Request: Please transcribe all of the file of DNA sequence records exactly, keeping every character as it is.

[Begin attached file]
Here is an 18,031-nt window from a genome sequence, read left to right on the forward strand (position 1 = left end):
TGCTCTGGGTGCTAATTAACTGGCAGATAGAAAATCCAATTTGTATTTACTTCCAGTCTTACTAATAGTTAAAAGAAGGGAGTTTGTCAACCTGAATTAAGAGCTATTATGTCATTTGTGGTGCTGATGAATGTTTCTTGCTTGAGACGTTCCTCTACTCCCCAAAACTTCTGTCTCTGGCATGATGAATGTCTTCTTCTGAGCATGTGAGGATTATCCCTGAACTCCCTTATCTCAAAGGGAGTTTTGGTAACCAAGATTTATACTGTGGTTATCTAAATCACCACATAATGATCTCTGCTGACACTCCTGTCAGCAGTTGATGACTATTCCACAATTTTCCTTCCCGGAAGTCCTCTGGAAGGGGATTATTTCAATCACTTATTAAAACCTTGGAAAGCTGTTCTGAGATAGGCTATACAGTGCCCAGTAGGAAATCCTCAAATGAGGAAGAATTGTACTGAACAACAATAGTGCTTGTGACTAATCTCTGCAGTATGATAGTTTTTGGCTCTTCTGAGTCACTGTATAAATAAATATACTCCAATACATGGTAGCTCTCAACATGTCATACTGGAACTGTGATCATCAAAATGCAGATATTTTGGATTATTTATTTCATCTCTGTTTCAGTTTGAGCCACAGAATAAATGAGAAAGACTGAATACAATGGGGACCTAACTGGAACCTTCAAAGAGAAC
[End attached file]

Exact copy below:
Here is an 18,031-nt window from a genome sequence, read left to right on the forward strand (position 1 = left end):
TGCTCTGGGTGCTAATTAACTGGCAGATAGAAAATCCAATTTGTATTTACTTCCAGTCTTACTAATAGTTAAAAGAAGGGAGTTTGTCAACCTGAATTAAGAGCTATTATGTCATTTGTGGTGCTGATGAATGTTTCTTGCTTGAGACGTTCCTCTACTCCCCAAAACTTCTGTCTCTGGCATGATGAATGTCTTCTTCTGAGCATGTGAGGATTATCCCTGAACTCCCTTATCTCAAAGGGAGTTTTGGTAACCAAGATTTATACTGTGGTTATCTAAATCACCACATAATGATCTCTGCTGACACTCCTGTCAGCAGTTGATGACTATTCCACAATTTTCCTTCCCGGAAGTCCTCTGGAAGGGGATTATTTCAATCACTTATTAAAACCTTGGAAAGCTGTTCTGAGATAGGCTATACAGTGCCCAGTAGGAAATCCTCAAATGAGGAAGAATTGTACTGAACAACAATAGTGCTTGTGACTAATCTCTGCAGTATGATAGTTTTTGGCTCTTCTGAGTCACTGTATAAATAAATATACTCCAATACATGGTAGCTCTCAACATGTCATACTGGAACTGTGATCATCAAAATGCAGATATTTTGGATTATTTATTTCATCTCTGTTTCAGTTTGAGCCACAGAATAAATGAGAAAGACTGAATACAATGGGGACCTAACTGGAACCTTCAAAGAGAAC